Dr. Antonis Koromilas graduated from the Aristotle University of Thessaloniki, in Greece, in addition to completing several trainings at Stockholm University, Kyoto University, and McGill University. He focused his research on the role of protein synthesis and immune regulatory pathways involved in the formation of breast cancers and treatments with chemotherapeutic agents.
Why Choosing Breast Cancer?
Breast cancer is not one disease, but rather many diseases often associated with a mortality rate that is still high in spite of significant progress made in therapy development over the past few years. Hence, to fight this cancer, it is necessary to explore more effective treatments that produce fewer side effects. Basic research has been of paramount importance in this area as it led to a better understanding of the origin of breast cancers. Therapies targeting breast cancers may also be relevant for the treatment of other forms of cancer since many forms of cancer share a common origin.
A Scientific Accomplishment You Are Proud of
My lab contributed significantly to understanding the role of the protein synthesis machinery in cells undergoing various forms of environmental stress during the formation of breast cancers. My works also led to a better understanding of the function of the immune system proteins, both in the development of breast cancers and in anti-tumour responses to chemotherapeutic agents.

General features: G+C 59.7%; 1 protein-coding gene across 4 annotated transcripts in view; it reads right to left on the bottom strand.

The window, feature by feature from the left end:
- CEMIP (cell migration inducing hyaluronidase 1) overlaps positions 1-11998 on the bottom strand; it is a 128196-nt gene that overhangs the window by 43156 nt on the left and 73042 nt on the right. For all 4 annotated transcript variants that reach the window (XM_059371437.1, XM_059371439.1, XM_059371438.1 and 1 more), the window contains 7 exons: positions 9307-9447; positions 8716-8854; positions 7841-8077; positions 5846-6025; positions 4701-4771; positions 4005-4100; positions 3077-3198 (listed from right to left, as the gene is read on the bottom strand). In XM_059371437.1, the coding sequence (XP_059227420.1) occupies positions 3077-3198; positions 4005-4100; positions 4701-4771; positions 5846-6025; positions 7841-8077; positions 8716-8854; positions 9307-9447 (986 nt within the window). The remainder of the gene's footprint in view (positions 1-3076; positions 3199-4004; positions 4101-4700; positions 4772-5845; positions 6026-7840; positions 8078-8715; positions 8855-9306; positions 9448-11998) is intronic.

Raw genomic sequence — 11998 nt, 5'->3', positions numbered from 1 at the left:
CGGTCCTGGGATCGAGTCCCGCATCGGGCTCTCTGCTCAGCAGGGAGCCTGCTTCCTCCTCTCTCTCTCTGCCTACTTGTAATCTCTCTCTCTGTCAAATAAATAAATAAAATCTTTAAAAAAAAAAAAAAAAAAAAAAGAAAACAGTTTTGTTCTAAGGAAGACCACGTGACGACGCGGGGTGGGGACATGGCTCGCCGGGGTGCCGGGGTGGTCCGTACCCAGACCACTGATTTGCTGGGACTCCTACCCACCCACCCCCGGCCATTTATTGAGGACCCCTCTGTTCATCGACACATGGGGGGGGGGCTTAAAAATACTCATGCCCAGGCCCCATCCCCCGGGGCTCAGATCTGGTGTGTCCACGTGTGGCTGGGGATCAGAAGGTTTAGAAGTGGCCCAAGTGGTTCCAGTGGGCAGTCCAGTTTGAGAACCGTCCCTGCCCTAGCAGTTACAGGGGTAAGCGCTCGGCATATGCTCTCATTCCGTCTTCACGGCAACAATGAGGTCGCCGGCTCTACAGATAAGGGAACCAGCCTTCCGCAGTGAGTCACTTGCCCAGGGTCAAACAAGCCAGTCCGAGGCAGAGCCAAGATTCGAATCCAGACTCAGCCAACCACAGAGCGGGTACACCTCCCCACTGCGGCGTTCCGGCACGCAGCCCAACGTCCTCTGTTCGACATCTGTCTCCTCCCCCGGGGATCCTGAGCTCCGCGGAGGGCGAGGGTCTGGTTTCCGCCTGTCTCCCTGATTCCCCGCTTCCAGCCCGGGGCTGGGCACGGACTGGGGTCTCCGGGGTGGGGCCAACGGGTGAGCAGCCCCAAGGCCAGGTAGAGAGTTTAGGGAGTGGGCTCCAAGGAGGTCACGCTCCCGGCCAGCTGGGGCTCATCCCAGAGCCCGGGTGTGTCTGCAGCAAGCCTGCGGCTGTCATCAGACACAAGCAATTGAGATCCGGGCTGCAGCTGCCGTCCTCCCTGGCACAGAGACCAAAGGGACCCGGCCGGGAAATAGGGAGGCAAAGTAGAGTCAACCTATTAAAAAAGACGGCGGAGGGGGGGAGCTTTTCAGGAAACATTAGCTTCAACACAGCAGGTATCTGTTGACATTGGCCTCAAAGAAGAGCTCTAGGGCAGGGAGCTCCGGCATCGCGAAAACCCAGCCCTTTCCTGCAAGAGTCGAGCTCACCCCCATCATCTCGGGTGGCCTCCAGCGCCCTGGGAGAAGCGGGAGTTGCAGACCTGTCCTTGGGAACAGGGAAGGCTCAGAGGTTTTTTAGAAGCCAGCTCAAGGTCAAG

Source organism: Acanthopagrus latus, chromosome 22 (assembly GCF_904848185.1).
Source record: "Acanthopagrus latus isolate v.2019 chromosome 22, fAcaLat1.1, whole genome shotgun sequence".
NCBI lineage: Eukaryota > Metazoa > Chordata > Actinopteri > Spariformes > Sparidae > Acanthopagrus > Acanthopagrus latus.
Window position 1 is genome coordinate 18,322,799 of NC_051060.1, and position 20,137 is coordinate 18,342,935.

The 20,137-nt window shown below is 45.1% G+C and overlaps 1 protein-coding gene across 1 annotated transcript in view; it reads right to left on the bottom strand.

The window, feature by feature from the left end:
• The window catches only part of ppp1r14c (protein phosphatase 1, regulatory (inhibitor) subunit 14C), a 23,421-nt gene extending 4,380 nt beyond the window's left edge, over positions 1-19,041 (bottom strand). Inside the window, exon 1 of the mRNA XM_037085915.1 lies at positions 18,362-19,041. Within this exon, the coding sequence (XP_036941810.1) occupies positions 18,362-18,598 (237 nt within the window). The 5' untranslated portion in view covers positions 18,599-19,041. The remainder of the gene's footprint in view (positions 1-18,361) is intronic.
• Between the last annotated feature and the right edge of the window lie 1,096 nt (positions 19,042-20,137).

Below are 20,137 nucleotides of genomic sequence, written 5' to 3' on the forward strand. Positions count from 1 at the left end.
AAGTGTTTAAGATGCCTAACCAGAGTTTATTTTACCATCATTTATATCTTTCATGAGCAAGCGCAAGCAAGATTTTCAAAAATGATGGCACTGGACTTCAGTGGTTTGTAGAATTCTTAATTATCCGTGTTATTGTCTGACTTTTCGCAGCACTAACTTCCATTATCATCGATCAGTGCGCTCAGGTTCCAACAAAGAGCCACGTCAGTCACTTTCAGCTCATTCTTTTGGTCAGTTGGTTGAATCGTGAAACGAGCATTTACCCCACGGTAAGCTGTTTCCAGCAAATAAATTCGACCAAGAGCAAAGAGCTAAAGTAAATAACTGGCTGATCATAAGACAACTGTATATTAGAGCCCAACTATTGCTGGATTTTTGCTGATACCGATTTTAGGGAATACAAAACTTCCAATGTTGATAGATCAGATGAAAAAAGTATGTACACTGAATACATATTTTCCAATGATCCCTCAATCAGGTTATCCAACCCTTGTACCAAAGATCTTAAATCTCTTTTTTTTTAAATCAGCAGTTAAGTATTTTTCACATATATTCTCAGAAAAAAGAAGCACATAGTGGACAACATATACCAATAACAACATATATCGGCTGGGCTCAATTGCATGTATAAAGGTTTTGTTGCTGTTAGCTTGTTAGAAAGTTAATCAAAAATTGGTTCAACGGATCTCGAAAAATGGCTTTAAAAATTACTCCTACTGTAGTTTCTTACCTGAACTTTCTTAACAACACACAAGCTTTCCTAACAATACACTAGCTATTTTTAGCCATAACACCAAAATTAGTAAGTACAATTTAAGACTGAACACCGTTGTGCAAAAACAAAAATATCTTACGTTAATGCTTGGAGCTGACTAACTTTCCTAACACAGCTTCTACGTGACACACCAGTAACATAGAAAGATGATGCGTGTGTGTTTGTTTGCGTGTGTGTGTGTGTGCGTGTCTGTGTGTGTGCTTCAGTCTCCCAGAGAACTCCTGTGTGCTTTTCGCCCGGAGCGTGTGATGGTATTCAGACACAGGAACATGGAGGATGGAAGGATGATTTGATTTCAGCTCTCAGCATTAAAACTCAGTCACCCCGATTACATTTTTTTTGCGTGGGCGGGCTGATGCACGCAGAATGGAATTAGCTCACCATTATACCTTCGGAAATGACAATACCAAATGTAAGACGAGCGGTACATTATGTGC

- Cancer biology
- Etiology (causes)
- Screening, diagnosis or prognosis
- Development of scientific models
1987 – Short-Term Fellowship from the European Molecular Biology Organization (EMBO)
1993 – International award from the American Foundation for AIDS Research (AmFAR)
1997 – Research Scholar award from the Fonds de recherche du Québec – Santé (FRQS)
1998 – Training award from the Canadian Institutes of Health Research (CIHR)
2003 – Fellowship award from the Japanese Society for the Promotion of Science (JSPS)
2010-2011 – Award for Excellence in Basic Research
Projects Funded by the Foundation
2008 – Characterization of elF2a kinases as novel targets of oncogenic signaling in breast tumorigenesis with therapeutic potential
2011 – Mechanisms of anti-tumor activity of Stat1 in ErbB2-positive breast cancers and therapeutic implications